Waite uses the park regularly and has noticed the lack of regular maintenance on the city-owned park. Many areas of the park have chipped cement and weathered paint. A large crack in one corner of the park creates a drainage leak river through the park every winter, he said.
In the past four or five years, Waite said he’s emailed the city a handful of times with no response.
Located at 28717 Pacific Highway S., 35th Avenue skate shop is roughly 10 minutes from the skatepark — yet, Waite said, no one from the city ever came to the shop to discuss the possibility of demolishing the park.
“A parking lot replacing a healthy public space just seems like terrible planning,” he said.
Over the years, 35th Avenue has held small community demo events, fundraisers, local contests and barbecues for the skateboarding community at the park.
Without the park, Waite said kids lose a meetup spot and the ability to enjoy a low-cost sport with no strict schedule, compared to other club or team sports.
By passing up on opportunities to engage with the skating community and instead weighing the possibility of taking away the community asset, “it shows me that Federal Way is not really trying to invest in their youth or their community,” Waite said. “That’s the most frustrating part.”
Maintenance facility proposal
Federal Way’s current maintenance facility is located at 31130 28th Ave. S. and sits on a 4.1-acre, two parcel site with a slew of problems being “old, substandard and over capacity for the number of city staff it serves,” Tyler Hemstreet, communications coordinator for the Mayor’s Office, previously told the Mirror.
At the Sept. 1 Federal Way City Council meeting, Public Works Director EJ Walsh reiterated no decisions have been made in the proposal.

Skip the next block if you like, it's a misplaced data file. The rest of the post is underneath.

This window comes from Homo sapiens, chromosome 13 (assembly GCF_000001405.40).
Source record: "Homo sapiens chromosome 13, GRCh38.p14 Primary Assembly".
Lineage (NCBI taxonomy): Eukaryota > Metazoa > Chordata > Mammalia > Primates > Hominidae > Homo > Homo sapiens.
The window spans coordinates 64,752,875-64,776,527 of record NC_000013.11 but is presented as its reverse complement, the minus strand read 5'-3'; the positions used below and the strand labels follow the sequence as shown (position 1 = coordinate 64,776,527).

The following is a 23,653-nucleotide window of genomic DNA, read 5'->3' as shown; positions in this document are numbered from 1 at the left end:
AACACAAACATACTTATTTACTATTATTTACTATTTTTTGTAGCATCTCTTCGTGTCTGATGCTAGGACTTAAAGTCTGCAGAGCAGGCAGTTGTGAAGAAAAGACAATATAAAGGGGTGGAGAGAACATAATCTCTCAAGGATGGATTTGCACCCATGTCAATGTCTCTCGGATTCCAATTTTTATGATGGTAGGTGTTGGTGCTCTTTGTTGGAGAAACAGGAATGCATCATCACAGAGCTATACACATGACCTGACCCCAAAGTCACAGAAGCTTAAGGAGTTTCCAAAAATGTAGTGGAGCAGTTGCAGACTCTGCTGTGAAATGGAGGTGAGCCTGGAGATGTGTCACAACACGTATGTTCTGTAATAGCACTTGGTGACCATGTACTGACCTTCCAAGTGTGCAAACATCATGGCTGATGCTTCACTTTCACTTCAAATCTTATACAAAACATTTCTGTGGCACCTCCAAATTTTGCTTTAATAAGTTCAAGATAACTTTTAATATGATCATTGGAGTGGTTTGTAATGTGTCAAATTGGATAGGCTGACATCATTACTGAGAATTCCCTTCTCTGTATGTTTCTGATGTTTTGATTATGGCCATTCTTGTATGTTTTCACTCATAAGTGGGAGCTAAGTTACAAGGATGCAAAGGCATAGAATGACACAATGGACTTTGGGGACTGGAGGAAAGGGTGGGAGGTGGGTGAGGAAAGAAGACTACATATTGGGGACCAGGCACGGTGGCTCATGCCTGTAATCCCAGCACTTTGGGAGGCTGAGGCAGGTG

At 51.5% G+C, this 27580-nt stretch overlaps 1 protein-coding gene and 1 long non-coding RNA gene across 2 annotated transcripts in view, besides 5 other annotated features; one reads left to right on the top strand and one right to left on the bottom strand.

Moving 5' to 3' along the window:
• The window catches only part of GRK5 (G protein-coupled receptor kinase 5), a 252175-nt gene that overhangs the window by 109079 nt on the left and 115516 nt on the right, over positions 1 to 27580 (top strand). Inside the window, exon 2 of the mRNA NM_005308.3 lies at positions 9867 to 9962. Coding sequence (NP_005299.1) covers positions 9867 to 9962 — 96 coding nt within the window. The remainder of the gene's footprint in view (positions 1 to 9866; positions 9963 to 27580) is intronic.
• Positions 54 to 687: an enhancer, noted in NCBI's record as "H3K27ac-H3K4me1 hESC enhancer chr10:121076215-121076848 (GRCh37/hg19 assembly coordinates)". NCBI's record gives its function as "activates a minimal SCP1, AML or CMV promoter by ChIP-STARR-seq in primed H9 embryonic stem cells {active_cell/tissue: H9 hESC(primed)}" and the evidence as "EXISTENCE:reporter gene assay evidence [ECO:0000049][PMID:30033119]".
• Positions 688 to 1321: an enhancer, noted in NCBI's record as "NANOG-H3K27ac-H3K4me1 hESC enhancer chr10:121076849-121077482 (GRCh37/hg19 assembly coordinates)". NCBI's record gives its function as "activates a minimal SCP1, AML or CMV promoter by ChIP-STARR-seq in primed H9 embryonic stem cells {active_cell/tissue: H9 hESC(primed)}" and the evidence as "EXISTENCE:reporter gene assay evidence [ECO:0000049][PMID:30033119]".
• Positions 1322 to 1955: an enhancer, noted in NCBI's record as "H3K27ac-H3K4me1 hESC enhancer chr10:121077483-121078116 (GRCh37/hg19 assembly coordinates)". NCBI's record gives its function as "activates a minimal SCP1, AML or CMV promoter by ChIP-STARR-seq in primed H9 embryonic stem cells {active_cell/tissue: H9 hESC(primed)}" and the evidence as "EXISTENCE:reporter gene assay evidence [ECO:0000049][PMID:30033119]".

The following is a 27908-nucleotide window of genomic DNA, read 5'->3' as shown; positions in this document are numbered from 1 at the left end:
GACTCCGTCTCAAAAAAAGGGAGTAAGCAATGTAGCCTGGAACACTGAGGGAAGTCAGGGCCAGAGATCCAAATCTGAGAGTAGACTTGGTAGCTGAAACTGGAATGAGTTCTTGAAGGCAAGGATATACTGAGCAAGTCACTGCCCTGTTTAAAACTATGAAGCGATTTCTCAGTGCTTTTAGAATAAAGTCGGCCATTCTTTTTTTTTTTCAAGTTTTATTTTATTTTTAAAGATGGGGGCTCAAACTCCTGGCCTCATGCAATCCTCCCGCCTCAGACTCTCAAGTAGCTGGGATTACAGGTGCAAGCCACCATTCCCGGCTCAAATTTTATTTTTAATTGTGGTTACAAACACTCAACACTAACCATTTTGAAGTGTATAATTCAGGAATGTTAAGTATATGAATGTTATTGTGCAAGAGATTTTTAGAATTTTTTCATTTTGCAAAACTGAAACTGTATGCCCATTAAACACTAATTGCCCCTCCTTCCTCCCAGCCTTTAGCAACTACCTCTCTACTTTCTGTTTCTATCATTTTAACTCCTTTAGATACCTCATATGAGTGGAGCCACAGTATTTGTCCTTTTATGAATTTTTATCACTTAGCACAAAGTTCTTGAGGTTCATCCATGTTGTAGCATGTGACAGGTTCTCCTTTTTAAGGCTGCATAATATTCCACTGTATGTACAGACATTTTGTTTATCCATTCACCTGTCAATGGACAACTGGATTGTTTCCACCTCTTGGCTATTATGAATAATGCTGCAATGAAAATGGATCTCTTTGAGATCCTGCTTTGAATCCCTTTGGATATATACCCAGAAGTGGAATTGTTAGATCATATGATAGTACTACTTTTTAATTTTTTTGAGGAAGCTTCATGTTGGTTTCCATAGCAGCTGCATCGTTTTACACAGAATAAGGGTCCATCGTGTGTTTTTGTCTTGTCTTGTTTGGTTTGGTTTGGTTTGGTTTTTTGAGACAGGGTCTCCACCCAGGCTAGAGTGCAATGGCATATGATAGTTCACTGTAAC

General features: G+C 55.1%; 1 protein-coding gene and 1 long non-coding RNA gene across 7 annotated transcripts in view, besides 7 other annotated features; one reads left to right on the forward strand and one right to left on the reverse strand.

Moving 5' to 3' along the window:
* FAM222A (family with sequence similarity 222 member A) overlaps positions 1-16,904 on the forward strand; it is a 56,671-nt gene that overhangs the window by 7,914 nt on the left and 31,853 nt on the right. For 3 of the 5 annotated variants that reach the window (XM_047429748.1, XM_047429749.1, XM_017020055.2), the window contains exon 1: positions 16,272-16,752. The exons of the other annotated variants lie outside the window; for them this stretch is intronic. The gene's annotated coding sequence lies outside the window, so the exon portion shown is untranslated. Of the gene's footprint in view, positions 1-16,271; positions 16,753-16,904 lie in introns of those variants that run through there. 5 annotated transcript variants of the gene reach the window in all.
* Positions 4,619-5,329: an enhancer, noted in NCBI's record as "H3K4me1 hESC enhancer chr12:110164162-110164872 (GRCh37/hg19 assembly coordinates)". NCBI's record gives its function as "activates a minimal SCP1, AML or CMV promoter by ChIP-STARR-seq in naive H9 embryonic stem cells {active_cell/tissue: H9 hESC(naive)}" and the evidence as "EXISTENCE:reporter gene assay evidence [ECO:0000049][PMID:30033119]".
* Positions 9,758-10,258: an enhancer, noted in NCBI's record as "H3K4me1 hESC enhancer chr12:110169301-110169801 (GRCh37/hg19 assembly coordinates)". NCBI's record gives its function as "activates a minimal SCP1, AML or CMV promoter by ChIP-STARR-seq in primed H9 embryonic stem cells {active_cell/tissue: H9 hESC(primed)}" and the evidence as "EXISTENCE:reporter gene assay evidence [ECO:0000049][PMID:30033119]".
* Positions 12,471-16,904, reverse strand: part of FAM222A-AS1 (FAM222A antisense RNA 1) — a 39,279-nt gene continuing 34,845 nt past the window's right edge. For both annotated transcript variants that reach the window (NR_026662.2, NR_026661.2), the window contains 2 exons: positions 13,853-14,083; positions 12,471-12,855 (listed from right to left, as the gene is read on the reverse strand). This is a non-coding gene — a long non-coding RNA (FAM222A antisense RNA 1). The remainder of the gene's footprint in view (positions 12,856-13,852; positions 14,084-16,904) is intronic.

“To be clear, no sites have been selected and no construction has been authorized to start,” Walsh said.
So far, city staff prepared a request for proposals sent to engineering, architecture and real estate firms to identify needs and potential locations, he said.
The request for proposals (RFP) sought sizing comparisons of other similarily sized locations. Next steps include creating site selection criteria, searching for potential locations, drafting site layout and developing a feasibility cost estimate of the sites.
While the city is looking at Steel Lake Annex as an option, the city will also be identifying a minimum of three additional possible sites city-wide. Those sites have not yet been identified.
Upon request, the city has received 12 responses from various firms and the council has begun reviewing the options. No firm has been selected by the city yet, however interviews are tentatively scheduled to take place on or after Sept. 15, Walsh said.
After selection, the chosen firm will present a list of sites, the layouts, the cost and more details to the council in early 2021.
Council president Susan Honda said they have received a lot of emails from a lot of very upset and concerned citizens regarding the skatepark.
The skatepark won’t go away right now and “I hope it never goes away,” Honda said. The entire study and making of decisions “won’t be an overnight process.”